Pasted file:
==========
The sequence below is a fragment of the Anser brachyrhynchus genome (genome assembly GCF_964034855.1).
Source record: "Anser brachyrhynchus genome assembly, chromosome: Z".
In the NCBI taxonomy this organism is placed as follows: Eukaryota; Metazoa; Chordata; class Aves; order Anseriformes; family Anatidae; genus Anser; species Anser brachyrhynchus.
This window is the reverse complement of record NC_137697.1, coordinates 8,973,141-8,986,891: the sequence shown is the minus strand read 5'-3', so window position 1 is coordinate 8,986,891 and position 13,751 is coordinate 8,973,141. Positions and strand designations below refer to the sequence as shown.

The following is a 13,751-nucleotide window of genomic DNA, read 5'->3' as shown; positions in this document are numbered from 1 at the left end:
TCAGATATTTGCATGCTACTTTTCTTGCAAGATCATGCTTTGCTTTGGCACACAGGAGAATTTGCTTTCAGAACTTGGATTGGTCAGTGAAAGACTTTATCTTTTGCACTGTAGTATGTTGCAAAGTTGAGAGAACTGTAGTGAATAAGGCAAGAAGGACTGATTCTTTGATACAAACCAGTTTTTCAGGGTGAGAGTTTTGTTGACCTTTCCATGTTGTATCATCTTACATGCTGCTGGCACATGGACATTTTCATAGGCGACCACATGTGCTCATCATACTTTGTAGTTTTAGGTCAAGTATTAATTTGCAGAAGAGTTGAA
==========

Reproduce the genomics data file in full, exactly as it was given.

The sequence below is a fragment of the Anser brachyrhynchus genome (genome assembly GCF_964034855.1).
Source record: "Anser brachyrhynchus genome assembly, chromosome: Z".
In the NCBI taxonomy this organism is placed as follows: Eukaryota; Metazoa; Chordata; class Aves; order Anseriformes; family Anatidae; genus Anser; species Anser brachyrhynchus.
This window is the reverse complement of record NC_137697.1, coordinates 8,973,141-8,986,891: the sequence shown is the minus strand read 5'-3', so window position 1 is coordinate 8,986,891 and position 13,751 is coordinate 8,973,141. Positions and strand designations below refer to the sequence as shown.

The following is a 13,751-nucleotide window of genomic DNA, read 5'->3' as shown; positions in this document are numbered from 1 at the left end:
TCAGATATTTGCATGCTACTTTTCTTGCAAGATCATGCTTTGCTTTGGCACACAGGAGAATTTGCTTTCAGAACTTGGATTGGTCAGTGAAAGACTTTATCTTTTGCACTGTAGTATGTTGCAAAGTTGAGAGAACTGTAGTGAATAAGGCAAGAAGGACTGATTCTTTGATACAAACCAGTTTTTCAGGGTGAGAGTTTTGTTGACCTTTCCATGTTGTATCATCTTACATGCTGCTGGCACATGGACATTTTCATAGGCGACCACATGTGCTCATCATACTTTGTAGTTTTAGGTCAAGTATTAATTTGCAGAAGAGTTGAA